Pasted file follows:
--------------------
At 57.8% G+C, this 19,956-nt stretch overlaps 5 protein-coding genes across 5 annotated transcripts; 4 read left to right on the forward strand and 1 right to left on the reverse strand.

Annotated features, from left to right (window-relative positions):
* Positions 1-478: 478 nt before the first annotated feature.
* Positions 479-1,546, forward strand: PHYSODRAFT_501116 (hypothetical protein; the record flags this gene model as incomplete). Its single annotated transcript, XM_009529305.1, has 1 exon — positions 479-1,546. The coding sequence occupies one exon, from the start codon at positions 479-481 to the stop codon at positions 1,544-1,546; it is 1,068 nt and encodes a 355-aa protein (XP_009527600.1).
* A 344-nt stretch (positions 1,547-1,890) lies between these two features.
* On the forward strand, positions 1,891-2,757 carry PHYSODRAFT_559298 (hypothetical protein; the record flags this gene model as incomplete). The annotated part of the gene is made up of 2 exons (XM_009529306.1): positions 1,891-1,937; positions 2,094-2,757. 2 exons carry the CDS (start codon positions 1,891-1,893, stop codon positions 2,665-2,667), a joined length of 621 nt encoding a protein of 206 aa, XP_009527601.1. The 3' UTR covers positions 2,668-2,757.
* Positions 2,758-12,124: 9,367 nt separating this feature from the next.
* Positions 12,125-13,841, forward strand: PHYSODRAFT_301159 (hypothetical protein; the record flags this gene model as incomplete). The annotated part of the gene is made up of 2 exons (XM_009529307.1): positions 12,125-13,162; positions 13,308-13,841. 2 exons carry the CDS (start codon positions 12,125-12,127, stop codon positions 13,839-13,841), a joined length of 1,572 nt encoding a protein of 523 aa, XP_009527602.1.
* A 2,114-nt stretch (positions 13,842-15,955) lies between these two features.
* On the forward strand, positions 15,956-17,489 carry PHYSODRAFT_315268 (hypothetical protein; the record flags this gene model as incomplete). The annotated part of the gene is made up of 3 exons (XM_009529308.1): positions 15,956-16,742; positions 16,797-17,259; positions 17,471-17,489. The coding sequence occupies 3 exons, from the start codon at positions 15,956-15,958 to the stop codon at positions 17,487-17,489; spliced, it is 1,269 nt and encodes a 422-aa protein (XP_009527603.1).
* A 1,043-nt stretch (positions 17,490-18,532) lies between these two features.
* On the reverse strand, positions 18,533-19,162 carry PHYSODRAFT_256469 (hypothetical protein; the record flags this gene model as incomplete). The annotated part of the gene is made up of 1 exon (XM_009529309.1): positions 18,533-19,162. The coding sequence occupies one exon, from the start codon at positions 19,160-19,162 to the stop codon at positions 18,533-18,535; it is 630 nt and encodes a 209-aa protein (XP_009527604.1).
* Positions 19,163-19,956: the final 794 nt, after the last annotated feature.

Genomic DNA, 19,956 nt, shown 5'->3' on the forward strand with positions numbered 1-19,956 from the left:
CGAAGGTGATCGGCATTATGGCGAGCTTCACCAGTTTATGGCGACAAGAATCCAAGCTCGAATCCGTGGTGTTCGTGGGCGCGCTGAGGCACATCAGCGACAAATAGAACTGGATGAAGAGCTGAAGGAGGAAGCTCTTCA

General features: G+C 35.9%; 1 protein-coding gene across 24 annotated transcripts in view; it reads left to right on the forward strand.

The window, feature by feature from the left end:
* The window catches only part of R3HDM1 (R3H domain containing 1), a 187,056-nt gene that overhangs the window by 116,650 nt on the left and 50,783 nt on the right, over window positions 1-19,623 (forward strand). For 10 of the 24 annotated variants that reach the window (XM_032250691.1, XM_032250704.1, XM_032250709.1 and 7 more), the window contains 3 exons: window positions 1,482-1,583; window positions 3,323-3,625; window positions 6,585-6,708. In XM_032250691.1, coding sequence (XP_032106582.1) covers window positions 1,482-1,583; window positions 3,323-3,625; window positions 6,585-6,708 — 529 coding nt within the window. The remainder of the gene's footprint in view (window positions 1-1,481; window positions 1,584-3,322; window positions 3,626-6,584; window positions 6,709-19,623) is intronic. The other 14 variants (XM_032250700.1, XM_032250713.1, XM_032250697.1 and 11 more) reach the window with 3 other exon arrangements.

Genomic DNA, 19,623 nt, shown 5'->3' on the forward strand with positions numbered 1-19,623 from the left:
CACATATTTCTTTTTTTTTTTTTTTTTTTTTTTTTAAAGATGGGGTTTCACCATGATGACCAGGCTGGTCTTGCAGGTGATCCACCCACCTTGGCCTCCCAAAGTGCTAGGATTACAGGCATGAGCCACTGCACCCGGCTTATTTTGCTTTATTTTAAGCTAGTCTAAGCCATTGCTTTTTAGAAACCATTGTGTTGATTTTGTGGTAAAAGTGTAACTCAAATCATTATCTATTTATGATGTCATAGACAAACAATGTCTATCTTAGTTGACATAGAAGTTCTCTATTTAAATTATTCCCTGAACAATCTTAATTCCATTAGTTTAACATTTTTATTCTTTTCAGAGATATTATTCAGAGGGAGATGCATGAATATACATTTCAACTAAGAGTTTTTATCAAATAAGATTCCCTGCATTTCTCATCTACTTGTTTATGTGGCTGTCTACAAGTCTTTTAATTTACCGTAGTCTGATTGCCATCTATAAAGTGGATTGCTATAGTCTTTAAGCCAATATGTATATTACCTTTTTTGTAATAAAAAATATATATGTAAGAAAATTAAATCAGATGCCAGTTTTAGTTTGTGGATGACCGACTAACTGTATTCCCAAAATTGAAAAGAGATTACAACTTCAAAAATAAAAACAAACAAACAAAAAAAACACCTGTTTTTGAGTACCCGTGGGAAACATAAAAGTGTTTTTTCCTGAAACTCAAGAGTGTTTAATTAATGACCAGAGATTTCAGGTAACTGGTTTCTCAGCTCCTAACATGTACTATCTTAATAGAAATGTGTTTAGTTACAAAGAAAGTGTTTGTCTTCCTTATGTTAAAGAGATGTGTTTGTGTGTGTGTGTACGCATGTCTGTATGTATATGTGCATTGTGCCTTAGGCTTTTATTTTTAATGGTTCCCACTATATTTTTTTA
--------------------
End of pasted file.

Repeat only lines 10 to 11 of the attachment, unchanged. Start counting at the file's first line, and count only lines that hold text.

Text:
* On the forward strand, positions 15,956-17,489 carry PHYSODRAFT_315268 (hypothetical protein; the record flags this gene model as incomplete). The annotated part of the gene is made up of 3 exons (XM_009529308.1): positions 15,956-16,742; positions 16,797-17,259; positions 17,471-17,489. The coding sequence occupies 3 exons, from the start codon at positions 15,956-15,958 to the stop codon at positions 17,487-17,489; spliced, it is 1,269 nt and encodes a 422-aa protein (XP_009527603.1).
* A 1,043-nt stretch (positions 17,490-18,532) lies between these two features.